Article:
This show came out in 1996, and now you feel old.

Of course, there are also heroic hired guns who work as independent contractors instead of shooting people on a steady 9 to 5 basis.  There are the professional assassins from shows like Noir and Darker Than Black, the ship crews of Black Lagoon and Bodacious Space Pirates (I really just wanted an excuse to include that title), and the armed odd-job teams of Outlaw Star and Burst Angel.  You could even count iconic bounty hunter franchises like Cowboy Bebop and Gunsmith Cats as part of this group.  It seems that when it comes to owning a small business, anime characters tend to focus on firepower over profitability.

This isn’t to say that there aren’t any protagonists who collect a government paycheck.  Plenty of anime series feature soldiers (Attack on Titan), police officers (You’re Under Arrest), or government agents (Gunslinger Girl) in prominent roles.  What fascinates me it that, at least in terms of completely unscientific anecdotal evidence, the balance seems to favor the independent contractors.


More like Attack on my Argument, am I right?

So what’s the deal here?  Why do so many of our favorite anime antiheroes sell their deadly talents to the highest bidder instead of signing up for a legitimate military?  Well, part of the answer lies in one of Japanese fiction’s favorite character archetypes: the wandering samurai.  The iconic image of a guy traveling the countryside, stabbing baddies with a sword at the behest of beleaguered villagers, obviously makes for a compelling hero.  Replace that katana with a handgun, sniper rifle, or giant robot, and you’ve got your modern/future mercenary.  Golgo 13 might as well be called “Samurai In A Suit.”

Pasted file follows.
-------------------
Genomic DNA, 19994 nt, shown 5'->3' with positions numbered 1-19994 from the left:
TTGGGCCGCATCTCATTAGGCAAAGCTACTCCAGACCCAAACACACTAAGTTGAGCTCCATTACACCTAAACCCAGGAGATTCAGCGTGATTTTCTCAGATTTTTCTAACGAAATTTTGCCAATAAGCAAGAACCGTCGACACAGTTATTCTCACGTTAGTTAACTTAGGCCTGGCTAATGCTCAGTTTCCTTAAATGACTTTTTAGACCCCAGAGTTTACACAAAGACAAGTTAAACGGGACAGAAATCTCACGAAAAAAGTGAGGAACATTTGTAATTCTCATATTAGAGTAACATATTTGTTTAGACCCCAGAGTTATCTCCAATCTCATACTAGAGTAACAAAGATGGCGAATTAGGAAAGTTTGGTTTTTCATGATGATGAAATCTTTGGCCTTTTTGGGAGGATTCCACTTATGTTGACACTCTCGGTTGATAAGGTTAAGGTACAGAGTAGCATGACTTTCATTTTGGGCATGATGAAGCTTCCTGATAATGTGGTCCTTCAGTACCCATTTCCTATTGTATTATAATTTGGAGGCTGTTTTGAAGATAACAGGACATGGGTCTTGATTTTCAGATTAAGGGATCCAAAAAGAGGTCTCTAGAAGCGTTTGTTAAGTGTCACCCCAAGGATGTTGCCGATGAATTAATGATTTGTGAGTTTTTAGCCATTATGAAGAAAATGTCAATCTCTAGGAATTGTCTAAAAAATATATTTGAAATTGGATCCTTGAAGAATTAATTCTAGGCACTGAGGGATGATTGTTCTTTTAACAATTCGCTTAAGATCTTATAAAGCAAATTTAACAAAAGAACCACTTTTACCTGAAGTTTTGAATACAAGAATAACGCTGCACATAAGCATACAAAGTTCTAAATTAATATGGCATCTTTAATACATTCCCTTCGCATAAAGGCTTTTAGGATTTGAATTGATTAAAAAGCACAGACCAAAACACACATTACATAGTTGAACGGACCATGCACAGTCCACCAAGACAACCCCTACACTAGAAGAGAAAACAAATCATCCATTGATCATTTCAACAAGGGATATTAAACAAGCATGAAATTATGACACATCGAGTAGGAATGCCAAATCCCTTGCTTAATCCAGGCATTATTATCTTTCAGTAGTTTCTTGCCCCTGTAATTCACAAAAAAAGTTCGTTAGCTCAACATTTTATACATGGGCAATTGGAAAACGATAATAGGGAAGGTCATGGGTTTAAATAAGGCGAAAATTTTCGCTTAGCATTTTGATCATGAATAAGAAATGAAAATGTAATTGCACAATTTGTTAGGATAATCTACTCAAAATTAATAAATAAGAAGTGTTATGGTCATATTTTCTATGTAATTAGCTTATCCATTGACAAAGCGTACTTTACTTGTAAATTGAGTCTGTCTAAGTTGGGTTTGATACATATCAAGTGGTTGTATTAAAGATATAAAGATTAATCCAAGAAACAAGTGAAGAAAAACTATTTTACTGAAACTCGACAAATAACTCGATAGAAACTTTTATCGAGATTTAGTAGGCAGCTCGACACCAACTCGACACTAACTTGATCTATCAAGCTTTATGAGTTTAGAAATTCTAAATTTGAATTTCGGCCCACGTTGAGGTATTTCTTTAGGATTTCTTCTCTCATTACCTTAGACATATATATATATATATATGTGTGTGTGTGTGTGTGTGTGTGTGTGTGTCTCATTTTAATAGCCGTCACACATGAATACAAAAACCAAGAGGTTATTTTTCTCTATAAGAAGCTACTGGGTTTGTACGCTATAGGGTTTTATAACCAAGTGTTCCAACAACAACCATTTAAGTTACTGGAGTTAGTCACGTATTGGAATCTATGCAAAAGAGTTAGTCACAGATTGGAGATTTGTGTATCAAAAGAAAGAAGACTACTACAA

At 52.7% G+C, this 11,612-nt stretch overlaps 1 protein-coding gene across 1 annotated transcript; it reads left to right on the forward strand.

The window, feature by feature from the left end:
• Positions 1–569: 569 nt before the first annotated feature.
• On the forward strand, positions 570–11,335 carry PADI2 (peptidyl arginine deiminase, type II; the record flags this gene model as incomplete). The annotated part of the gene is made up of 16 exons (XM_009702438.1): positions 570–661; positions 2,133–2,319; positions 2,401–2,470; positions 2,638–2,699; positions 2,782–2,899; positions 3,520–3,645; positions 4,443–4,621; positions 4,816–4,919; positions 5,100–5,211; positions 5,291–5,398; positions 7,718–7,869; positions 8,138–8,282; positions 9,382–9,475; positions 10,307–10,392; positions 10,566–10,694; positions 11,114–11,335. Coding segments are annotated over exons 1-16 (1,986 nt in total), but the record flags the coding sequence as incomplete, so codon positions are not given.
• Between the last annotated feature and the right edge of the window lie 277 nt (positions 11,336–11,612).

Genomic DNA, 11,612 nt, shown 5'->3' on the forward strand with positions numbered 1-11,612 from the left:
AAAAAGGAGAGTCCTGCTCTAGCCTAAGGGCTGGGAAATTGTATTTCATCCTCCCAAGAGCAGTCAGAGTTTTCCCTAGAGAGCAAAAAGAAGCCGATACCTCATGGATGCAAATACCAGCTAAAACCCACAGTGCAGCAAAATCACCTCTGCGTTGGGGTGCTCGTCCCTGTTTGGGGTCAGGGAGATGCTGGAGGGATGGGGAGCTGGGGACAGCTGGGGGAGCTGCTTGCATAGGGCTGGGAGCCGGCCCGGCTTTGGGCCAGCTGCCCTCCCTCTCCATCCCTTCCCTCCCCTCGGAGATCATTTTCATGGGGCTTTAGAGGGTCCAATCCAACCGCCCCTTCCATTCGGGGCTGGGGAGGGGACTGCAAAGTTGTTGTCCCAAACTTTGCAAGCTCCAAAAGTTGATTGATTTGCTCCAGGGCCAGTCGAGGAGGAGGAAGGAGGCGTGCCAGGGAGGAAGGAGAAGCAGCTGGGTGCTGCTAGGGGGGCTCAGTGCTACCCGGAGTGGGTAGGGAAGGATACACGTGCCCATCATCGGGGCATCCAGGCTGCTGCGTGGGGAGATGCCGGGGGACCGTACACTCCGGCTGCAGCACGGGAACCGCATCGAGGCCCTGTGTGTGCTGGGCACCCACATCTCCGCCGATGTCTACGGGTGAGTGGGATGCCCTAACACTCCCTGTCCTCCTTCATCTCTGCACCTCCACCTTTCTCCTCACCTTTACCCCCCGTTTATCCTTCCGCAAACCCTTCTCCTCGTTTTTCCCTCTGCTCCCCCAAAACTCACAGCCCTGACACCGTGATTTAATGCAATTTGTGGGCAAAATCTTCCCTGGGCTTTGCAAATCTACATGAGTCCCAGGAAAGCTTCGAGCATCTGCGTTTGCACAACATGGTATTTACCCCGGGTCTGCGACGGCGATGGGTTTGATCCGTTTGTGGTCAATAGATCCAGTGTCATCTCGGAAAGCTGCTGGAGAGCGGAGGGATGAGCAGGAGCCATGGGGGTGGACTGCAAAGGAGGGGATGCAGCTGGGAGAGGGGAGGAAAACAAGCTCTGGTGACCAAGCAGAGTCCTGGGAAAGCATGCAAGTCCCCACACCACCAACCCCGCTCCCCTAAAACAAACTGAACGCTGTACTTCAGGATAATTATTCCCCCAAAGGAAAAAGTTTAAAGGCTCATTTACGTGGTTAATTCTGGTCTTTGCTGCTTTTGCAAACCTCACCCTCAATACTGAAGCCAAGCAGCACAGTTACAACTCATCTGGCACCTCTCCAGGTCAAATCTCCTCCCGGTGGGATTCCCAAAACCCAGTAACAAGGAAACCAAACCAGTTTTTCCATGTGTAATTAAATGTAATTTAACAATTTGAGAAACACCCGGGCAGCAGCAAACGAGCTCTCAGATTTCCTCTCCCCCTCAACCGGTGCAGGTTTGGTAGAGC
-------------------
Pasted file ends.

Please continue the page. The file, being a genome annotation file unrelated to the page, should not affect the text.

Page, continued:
Of course, freelance killers aren’t common in anime just because all directors secretly want to make samurai shows.  Keeping a hero out of a real military force frees them of all the baggage that would come with working for an established nation.  When a squad of American, Japanese, British, or German soldiers appear on screen, the audience will have a natural reaction to those characters based on their mental image of that nation.  A mercenary cast comes with its own viewer assumptions, but we’re more willing to reserve judgment when we don’t know where the heroes come from.

Hired guns can also be useful for making social and political statements.  When the professional assassin is more heroic than the police officers trying to catch her, it makes a strong (if clichéd) statement.  People fighting for money can have very different motivations, setting the stage for deep philosophical arguments.  As we watch the characters in Black Lagoon blow things up in spectacular fashion, we can also ponder the morality of killing to survive.  Having good people do bad (or at least violent) things is a tried and true way of adding some moral ambiguity to an anime series.


Does anyone else want to buy a torpedo boat because of this series, or is that just me?